Congress rips DC Metro over falsified reports that led to July train derailment

Congress rips DC Metro over falsified reports that led to July train derailment
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Congress ripped Washington’s Metro transit system Friday for falsifying reports about dangerous track defects that contributed to a train derailment in Northern Virginia this summer.

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But lawmakers generally pulled their punches when it came to Metro General Manager Paul Wiedefeld. Instead, they turned their fire on Metro’s board of directors, its union group and the Federal Transit Administration (FTA), which assumed temporary oversight of Metro last fall.

“Unfortunately, the leadership crisis at Metro has evolved rather than diminished,” Rep. Gerry ConnollyGerald (Gerry) Edward ConnollyBlack Caucus rallies behind Meeks for Foreign Affairs gavel Ousted watchdog says he told top State aides about Pompeo probe House committee chair requests immediate briefing on Secret Service's involvement in clearing protesters MORE (D-Va.) said during a joint House Oversight and Government Reform Committee hearing on Friday. “The enduring leadership crisis at Metro resides in the [Washington Metropolitan Area Transit Agency] Board of Directors.”

The National Transportation Safety Board (NTSB) released transcripts on Thursday of interrogations between Metro safety officers and track inspectors, who suggested fear of retaliation caused them to falsify inspection reports about track conditions.

Metro, which began implementing a massive repair project in June, had already been under fire for chronic safety issues prior to the derailment.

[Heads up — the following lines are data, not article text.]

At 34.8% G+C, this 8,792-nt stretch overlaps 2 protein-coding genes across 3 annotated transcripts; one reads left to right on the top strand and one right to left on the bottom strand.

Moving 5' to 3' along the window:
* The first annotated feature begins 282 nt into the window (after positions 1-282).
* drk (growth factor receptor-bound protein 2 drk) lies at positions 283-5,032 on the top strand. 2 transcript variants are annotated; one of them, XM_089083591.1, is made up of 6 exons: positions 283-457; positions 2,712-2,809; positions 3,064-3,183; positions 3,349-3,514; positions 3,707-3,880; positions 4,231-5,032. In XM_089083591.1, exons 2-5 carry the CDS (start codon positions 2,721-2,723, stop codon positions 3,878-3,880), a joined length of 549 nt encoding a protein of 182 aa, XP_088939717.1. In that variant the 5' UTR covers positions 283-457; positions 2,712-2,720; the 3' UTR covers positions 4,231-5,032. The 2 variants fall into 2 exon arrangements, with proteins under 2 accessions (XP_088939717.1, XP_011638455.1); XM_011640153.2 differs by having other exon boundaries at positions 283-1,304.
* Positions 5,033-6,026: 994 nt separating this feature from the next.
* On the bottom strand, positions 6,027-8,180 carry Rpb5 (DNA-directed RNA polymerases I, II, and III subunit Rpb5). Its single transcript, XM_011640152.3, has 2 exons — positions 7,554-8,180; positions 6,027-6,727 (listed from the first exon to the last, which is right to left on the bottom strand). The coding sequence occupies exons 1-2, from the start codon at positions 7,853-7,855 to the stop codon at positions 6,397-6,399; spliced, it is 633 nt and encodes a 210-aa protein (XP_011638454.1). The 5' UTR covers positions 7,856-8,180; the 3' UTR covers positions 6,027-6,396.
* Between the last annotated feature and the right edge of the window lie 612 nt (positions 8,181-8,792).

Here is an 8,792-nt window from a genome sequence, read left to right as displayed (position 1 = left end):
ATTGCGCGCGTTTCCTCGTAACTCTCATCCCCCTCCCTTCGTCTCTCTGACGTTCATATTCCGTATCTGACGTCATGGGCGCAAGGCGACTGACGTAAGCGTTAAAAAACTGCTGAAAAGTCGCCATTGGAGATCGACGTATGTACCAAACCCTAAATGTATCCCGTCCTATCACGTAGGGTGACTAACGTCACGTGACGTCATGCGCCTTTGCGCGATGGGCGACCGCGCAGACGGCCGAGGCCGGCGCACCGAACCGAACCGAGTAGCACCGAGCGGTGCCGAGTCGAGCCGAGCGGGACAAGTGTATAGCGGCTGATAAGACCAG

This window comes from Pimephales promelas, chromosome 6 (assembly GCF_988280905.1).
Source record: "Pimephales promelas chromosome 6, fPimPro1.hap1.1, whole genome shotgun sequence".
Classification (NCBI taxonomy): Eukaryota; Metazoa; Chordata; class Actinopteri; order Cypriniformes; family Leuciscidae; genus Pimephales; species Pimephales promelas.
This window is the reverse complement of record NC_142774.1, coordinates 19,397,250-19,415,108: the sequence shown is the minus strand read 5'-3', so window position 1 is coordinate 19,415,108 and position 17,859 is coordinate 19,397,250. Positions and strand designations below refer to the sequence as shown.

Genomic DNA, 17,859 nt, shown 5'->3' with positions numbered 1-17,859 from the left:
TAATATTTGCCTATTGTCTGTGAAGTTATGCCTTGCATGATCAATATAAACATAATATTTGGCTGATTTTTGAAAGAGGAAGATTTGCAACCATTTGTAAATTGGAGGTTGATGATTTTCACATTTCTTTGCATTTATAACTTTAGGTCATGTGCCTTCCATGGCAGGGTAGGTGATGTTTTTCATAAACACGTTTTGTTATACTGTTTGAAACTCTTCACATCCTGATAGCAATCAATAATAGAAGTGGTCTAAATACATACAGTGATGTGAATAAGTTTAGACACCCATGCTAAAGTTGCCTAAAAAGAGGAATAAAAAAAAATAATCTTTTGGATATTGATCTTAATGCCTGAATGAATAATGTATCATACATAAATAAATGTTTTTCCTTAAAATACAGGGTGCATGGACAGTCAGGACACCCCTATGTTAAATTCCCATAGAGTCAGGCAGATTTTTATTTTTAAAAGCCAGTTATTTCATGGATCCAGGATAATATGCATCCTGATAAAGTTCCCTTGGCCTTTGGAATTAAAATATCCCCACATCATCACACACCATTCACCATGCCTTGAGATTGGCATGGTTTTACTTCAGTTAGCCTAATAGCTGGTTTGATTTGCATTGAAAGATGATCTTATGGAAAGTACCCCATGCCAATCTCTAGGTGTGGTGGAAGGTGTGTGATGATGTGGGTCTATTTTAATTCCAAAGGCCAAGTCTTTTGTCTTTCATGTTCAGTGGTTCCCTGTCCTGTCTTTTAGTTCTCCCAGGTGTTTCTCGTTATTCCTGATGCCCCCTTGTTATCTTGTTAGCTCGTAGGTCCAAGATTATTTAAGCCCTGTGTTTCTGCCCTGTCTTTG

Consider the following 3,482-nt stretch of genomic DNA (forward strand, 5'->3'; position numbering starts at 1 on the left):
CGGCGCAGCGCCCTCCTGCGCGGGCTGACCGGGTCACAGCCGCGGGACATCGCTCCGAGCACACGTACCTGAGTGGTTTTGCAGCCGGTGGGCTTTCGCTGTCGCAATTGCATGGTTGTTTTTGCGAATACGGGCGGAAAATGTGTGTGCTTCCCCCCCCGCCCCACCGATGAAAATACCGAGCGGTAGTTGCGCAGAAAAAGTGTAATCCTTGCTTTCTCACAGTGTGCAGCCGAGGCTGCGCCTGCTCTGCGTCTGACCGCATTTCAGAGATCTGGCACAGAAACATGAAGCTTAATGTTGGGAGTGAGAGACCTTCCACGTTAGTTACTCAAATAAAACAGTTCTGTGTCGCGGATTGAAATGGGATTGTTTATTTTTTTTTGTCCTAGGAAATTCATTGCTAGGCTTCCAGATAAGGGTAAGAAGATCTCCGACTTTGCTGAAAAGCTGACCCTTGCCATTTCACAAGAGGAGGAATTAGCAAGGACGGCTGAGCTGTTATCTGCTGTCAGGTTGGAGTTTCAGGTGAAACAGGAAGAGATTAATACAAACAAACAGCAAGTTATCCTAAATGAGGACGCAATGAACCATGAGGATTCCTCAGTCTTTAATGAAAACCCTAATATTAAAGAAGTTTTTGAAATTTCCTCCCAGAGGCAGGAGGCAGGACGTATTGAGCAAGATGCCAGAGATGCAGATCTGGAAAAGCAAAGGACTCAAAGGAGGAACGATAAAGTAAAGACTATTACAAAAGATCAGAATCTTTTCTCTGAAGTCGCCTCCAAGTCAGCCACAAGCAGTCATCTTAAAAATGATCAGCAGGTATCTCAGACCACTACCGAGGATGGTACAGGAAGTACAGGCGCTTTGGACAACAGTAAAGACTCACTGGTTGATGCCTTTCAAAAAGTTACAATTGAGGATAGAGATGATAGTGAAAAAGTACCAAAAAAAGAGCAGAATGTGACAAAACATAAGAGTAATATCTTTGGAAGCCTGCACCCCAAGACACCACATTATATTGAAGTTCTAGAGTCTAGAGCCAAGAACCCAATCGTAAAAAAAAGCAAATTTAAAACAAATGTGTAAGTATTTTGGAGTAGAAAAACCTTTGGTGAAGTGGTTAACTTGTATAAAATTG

The NTSB report is just the latest bruise on the beleaguered transit agency’s reputation and is sure to cast further doubt about whether Metro’s ongoing efforts to overhaul the safety culture are working.

“I’m tired of hearings, I’m tired of excuses, I’m tired of us [hearing] ‘well if you just give us a little bit more time, we’ll get it fixed,’” said Rep. Mark Meadows (R-N.C.), chairman of the Government Operations Subcommittee. “WMATA is not a fine wine. It does not improve with time.”

In July, deteriorating rail ties and a wide track gauge caused a Silver Line train to derail near East Falls Church. Metro track inspectors had apparently fabricated reports on the condition of the track area by repeating the exact same track measurements from month to month, while supervisors routinely neglected to heed concerns raised by inspectors.

“So how did your measurements stay the same if your ties are getting worse and worse?” Metro safety officer Robert Davis asked one track inspector in August. “You’re not going to tell me that the track didn’t move a sixteenth of an inch or an eighth of an inch or a quarter of an inch over that time.”

Another track inspector told Davis that supervisors often “swept stuff under the rug,” including ignoring deteriorating rail ties because managers didn’t think it was a serious safety threat.